From VOA Learning English, this is the Economics Report.
A United States congressional committee has passed a bill aimed at easing approval of future U.S. trade agreements with other countries. The Senate Finance Committee approved Trade Promotion Authority, also known as “fast track” legislation, on Wednesday. The new version of TPA confirms the power of the president to negotiate trade agreements. The measure sets congressional goals and guidance for trade negotiations. But once an agreement is reached, it requires lawmakers to vote either for or against the deal, without proposing amendments.
The committee passed TPA on a vote of 20 to six. The bill now goes to the full Senate, where heated debate is expected.
The United States is currently active in negotiations on two major trade agreements. One is the Trans Pacific Partnership agreement. Those talks involve the United States and 11 other nations around the Pacific Ocean. The other agreement, with the European Union, is called the Transatlantic Trade and Investment Partnership. Trade promotion authority is considered important to passage for both trade deals.
Gary Hufbauer is a senior fellow at the Peter G. Peterson Institute for International Economics in Washington, D.C. He is hopeful about the possibility of progress in talks between U.S. and Japanese officials on the Trans Pacific Partnership. He expects Japanese Prime Minister Shinzo Abe to agree to concessions in Japan’s meat and dairy markets. Mr. Abe is making a state visit to Washington next week.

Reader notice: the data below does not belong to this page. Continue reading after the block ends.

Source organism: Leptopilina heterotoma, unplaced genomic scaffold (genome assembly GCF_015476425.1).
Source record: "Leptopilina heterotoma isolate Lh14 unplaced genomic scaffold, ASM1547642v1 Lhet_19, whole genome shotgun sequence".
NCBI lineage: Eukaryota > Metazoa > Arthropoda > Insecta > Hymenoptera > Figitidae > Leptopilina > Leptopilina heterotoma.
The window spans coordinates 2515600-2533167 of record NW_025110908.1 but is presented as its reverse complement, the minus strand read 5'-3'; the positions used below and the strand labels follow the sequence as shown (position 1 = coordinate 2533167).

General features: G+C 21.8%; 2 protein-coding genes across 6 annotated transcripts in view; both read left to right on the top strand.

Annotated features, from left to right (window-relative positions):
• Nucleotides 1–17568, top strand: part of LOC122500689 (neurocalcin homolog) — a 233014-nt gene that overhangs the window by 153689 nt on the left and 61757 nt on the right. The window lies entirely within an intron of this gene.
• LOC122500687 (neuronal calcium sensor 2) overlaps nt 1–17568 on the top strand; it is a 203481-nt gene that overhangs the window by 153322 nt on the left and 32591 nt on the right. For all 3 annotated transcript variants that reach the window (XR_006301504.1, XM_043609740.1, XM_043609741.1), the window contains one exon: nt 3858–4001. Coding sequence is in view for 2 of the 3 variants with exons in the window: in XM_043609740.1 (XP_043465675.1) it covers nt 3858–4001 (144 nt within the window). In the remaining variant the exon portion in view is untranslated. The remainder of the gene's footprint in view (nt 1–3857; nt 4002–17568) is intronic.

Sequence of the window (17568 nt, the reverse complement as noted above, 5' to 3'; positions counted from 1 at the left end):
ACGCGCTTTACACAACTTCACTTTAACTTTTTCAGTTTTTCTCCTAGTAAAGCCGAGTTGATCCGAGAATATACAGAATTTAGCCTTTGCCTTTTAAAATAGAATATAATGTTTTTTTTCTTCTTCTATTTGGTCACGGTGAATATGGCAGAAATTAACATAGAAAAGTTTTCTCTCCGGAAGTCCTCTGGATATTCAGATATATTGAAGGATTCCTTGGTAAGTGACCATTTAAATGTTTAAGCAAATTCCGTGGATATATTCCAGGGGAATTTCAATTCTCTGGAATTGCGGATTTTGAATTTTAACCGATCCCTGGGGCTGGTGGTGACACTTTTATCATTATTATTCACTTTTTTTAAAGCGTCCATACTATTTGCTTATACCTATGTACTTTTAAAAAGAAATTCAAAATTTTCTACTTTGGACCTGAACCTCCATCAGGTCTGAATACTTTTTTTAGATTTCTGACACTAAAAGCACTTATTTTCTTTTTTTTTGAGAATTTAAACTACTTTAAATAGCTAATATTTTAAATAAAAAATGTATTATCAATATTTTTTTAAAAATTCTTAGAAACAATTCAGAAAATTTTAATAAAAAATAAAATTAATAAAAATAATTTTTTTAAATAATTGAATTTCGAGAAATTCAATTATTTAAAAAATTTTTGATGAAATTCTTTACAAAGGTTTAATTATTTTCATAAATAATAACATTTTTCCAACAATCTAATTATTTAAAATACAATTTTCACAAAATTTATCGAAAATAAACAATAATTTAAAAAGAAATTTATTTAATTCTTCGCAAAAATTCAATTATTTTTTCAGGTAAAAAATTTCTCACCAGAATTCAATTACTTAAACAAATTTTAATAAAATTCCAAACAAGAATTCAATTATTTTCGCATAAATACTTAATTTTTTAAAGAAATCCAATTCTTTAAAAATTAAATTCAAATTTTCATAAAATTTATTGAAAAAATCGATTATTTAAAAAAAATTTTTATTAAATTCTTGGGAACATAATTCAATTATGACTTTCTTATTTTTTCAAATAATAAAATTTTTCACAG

The discussions are about opening Japan’s agricultural and automobile markets, as well as the U.S. auto parts market. So says Masamichi Adachi, a senior economist with JPMorgan Chase in Tokyo. He remains concerned about the debate over trade promotion authority in the U.S. Congress.
"If the Congress gives President Obama this authority, then the negotiations would be much easier and that’s a key event that we see in progress on this negotiation."
President Barack Obama says the United States has to shape the rules so that American businesses and workers can compete in Asian markets. If the U.S. does not act, he says, China will.
Mr. Hufbauer says the Asian free-trade agreement will lead to greater U.S. involvement in setting rules on issues such as state-owned companies, investments and taxes. He calls the Trans-Pacific Partnership a “gateway” agreement for other countries to join. He expects China to align itself with the agreement in five to seven years.
U.S. officials are also negotiating another version of the Transatlantic Trade and Investment Partnership. Those talks opened Monday in New York City. That agreement covers trade with the E.U.
The aim of the agreement is to remove tariffs, simplify trade processes and remove restrictions on trade in areas that affect 800 million people. Supporters say the agreement could create 13 million jobs on either side of the Atlantic.
President Barack Obama has called for progress this year in talks with the 28-nation E.U. Yet there is strong opposition in Congress to the measure, and many opponents are in Mr. Obama’s own party.
There also is opposition to trade talks in Europe. Last Saturday, thousands of people demonstrated in Germany and other countries to protest the trade talks.
And that’s the Economics Report from VOA Learning English. I’m Mario Ritter.
The story is based on reports from VOA’s Victor Beattie and Michael Bowman in Washington. Mario Ritter wrote it for Learning English. George Grow was the editor.
Words in This Story
authority – n. the power to give orders or make a decision
tariffs – n. a tax on good coming into or leaving a country